10 Break-Out Sessions

  • Time: 3:30 pm - 4:30 pm

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A Demographic Revolution: Young India Takes Charge (with All India Management Association)
Speaker
Ritesh Agarwal, Founder and Chief Executive Officer, OYO Rooms
Pranjal Sharma (Topic Leader), Economic Analyst, Advisor and Author, India

India is undergoing its economic, technological and demographic transition simultaneously. An old country is becoming youthful and adventurous with the passage of time. Young Indians like OYO founder Ritesh Agarwal are quietly taking charge of Indian ethos by becoming icons of audacious aspirations and tangible proofs of its potential, spawning startups that are becoming most valuable and famous than many legacy companies. How can young revolutionaries find ways to carry the older generation of investors, regulators, workers and consumers with them and what can other economies and founders learn from India’s momentous transition?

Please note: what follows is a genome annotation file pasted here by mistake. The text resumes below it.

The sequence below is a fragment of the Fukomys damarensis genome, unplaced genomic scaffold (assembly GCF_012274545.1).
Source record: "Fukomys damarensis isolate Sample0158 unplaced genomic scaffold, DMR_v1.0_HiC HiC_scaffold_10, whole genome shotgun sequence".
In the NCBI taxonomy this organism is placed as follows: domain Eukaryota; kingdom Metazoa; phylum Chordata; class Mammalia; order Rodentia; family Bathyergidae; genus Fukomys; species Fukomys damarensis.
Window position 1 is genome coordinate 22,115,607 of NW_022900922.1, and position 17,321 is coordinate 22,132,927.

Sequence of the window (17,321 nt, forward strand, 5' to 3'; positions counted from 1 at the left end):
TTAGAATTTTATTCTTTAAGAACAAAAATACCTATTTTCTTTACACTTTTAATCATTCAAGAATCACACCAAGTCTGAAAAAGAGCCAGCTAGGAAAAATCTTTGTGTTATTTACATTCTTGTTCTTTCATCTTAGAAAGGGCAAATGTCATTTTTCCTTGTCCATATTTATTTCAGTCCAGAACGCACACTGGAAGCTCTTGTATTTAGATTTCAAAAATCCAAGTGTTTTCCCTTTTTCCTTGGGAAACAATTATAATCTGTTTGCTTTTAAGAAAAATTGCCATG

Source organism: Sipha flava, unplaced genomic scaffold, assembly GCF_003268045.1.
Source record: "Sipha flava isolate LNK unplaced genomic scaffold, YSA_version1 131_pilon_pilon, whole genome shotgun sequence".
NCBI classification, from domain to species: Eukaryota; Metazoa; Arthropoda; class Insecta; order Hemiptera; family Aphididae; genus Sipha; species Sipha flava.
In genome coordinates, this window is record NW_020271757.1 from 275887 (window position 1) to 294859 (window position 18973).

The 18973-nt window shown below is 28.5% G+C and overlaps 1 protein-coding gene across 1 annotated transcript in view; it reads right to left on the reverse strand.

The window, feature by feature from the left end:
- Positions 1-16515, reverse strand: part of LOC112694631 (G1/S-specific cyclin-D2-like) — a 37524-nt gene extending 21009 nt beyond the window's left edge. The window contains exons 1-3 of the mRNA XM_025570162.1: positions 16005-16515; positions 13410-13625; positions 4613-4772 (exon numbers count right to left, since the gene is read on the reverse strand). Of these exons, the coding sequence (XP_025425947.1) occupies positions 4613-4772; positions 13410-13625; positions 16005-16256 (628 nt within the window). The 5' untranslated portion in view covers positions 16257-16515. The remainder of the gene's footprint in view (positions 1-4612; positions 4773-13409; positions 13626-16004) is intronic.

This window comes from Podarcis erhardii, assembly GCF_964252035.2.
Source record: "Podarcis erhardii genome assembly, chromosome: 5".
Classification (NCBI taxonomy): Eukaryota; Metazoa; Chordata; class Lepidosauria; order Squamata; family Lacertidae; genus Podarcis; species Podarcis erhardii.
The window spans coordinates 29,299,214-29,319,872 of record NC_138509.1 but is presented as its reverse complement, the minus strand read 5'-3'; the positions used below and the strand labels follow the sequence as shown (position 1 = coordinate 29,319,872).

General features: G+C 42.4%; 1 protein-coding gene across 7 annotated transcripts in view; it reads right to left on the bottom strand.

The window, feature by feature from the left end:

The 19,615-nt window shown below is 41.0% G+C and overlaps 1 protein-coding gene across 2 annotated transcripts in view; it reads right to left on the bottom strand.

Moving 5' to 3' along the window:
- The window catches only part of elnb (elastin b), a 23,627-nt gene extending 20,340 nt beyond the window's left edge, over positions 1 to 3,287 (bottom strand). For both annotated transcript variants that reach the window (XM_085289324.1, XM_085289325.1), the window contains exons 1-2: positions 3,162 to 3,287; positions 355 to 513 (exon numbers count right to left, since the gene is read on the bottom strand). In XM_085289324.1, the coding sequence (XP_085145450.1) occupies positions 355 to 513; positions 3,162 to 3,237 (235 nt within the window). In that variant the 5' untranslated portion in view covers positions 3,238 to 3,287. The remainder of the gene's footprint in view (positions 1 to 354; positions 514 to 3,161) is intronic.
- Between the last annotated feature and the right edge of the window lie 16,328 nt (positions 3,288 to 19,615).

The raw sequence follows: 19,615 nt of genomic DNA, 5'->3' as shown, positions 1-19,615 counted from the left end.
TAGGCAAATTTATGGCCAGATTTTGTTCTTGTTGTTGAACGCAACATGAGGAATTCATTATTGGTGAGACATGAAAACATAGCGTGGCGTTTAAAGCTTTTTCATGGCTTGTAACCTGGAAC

Collaborative Advantage Across Generations: Reflecting on the SGS Experience (ISC Alumni)
Speaker
Former Members of the International Students' Comittee
Christoph Loos (Topic Leader), Chief ­Executive ­Offi­cer, Hilti AG
Vivian Bernet (Topic Leader), Head of the Organising Committe, International Students' Comittee
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For over 50 years teams of student have volunteered to organise the St. Gallen Symposium. They have written countless invitations, met thousands of partners, and welcomed some of the most important personalities of their time on stage. Together with former members of the ISC we will reflect on the St. Gallen Symposium experience of cross-generational dialogue and collaboration, the lessons they have learned for their lives and on how the symposium has evolved. This session is organised together with ISC Alumni.

Collective Genius? Cultivating Creativity in the Arts and Beyond
Speaker